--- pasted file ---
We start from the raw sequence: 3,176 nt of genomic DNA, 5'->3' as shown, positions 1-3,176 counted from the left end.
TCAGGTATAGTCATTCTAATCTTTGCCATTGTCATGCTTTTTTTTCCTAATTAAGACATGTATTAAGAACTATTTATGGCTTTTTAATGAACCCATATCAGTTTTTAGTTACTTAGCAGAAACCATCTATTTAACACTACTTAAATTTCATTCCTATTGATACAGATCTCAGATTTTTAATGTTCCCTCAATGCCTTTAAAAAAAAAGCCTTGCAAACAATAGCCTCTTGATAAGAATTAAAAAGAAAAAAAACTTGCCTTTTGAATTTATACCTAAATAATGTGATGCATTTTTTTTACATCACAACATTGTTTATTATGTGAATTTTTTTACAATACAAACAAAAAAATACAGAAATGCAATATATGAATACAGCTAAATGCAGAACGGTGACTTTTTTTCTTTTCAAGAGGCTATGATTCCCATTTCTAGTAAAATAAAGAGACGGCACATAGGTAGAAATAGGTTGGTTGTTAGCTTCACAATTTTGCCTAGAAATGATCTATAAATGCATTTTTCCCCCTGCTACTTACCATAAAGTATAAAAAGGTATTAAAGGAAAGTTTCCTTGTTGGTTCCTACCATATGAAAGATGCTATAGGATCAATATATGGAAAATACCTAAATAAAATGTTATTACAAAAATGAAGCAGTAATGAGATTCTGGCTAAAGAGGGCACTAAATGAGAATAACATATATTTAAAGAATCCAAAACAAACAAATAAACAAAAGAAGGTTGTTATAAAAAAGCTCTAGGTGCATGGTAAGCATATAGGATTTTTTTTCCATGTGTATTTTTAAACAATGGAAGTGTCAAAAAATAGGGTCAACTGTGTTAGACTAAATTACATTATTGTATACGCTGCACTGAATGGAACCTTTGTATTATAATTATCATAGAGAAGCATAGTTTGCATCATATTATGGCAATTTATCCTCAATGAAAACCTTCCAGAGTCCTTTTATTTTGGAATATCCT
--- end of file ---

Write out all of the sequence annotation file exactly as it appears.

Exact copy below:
We start from the raw sequence: 3,176 nt of genomic DNA, 5'->3' as shown, positions 1-3,176 counted from the left end.
TCAGGTATAGTCATTCTAATCTTTGCCATTGTCATGCTTTTTTTTCCTAATTAAGACATGTATTAAGAACTATTTATGGCTTTTTAATGAACCCATATCAGTTTTTAGTTACTTAGCAGAAACCATCTATTTAACACTACTTAAATTTCATTCCTATTGATACAGATCTCAGATTTTTAATGTTCCCTCAATGCCTTTAAAAAAAAAGCCTTGCAAACAATAGCCTCTTGATAAGAATTAAAAAGAAAAAAAACTTGCCTTTTGAATTTATACCTAAATAATGTGATGCATTTTTTTTACATCACAACATTGTTTATTATGTGAATTTTTTTACAATACAAACAAAAAAATACAGAAATGCAATATATGAATACAGCTAAATGCAGAACGGTGACTTTTTTTCTTTTCAAGAGGCTATGATTCCCATTTCTAGTAAAATAAAGAGACGGCACATAGGTAGAAATAGGTTGGTTGTTAGCTTCACAATTTTGCCTAGAAATGATCTATAAATGCATTTTTCCCCCTGCTACTTACCATAAAGTATAAAAAGGTATTAAAGGAAAGTTTCCTTGTTGGTTCCTACCATATGAAAGATGCTATAGGATCAATATATGGAAAATACCTAAATAAAATGTTATTACAAAAATGAAGCAGTAATGAGATTCTGGCTAAAGAGGGCACTAAATGAGAATAACATATATTTAAAGAATCCAAAACAAACAAATAAACAAAAGAAGGTTGTTATAAAAAAGCTCTAGGTGCATGGTAAGCATATAGGATTTTTTTTCCATGTGTATTTTTAAACAATGGAAGTGTCAAAAAATAGGGTCAACTGTGTTAGACTAAATTACATTATTGTATACGCTGCACTGAATGGAACCTTTGTATTATAATTATCATAGAGAAGCATAGTTTGCATCATATTATGGCAATTTATCCTCAATGAAAACCTTCCAGAGTCCTTTTATTTTGGAATATCCT